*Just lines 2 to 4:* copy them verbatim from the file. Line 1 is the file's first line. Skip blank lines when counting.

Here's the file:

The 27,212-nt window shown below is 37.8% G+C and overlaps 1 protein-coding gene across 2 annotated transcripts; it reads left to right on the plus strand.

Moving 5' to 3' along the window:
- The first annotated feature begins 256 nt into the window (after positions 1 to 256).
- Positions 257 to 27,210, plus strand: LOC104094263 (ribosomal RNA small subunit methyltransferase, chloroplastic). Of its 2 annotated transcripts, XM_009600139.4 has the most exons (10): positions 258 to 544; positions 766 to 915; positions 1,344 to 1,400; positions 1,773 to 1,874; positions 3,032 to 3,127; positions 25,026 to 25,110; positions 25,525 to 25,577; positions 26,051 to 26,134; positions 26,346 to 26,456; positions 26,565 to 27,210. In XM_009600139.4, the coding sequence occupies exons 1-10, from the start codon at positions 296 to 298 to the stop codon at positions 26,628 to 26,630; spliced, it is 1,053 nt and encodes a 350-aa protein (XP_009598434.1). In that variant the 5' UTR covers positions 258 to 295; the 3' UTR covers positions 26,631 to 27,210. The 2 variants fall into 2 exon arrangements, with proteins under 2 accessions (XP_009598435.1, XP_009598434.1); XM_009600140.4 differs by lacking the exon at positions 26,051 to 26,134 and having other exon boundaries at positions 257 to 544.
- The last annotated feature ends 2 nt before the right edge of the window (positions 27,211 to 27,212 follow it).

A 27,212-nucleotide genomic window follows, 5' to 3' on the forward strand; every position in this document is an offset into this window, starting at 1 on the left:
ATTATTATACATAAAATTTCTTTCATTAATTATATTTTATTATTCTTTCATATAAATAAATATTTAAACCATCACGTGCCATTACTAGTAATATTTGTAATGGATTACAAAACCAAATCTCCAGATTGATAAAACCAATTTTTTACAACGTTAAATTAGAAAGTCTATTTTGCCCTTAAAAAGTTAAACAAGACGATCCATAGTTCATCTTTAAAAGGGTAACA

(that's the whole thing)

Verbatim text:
Moving 5' to 3' along the window:
- The first annotated feature begins 256 nt into the window (after positions 1 to 256).
- Positions 257 to 27,210, plus strand: LOC104094263 (ribosomal RNA small subunit methyltransferase, chloroplastic). Of its 2 annotated transcripts, XM_009600139.4 has the most exons (10): positions 258 to 544; positions 766 to 915; positions 1,344 to 1,400; positions 1,773 to 1,874; positions 3,032 to 3,127; positions 25,026 to 25,110; positions 25,525 to 25,577; positions 26,051 to 26,134; positions 26,346 to 26,456; positions 26,565 to 27,210. In XM_009600139.4, the coding sequence occupies exons 1-10, from the start codon at positions 296 to 298 to the stop codon at positions 26,628 to 26,630; spliced, it is 1,053 nt and encodes a 350-aa protein (XP_009598434.1). In that variant the 5' UTR covers positions 258 to 295; the 3' UTR covers positions 26,631 to 27,210. The 2 variants fall into 2 exon arrangements, with proteins under 2 accessions (XP_009598435.1, XP_009598434.1); XM_009600140.4 differs by lacking the exon at positions 26,051 to 26,134 and having other exon boundaries at positions 257 to 544.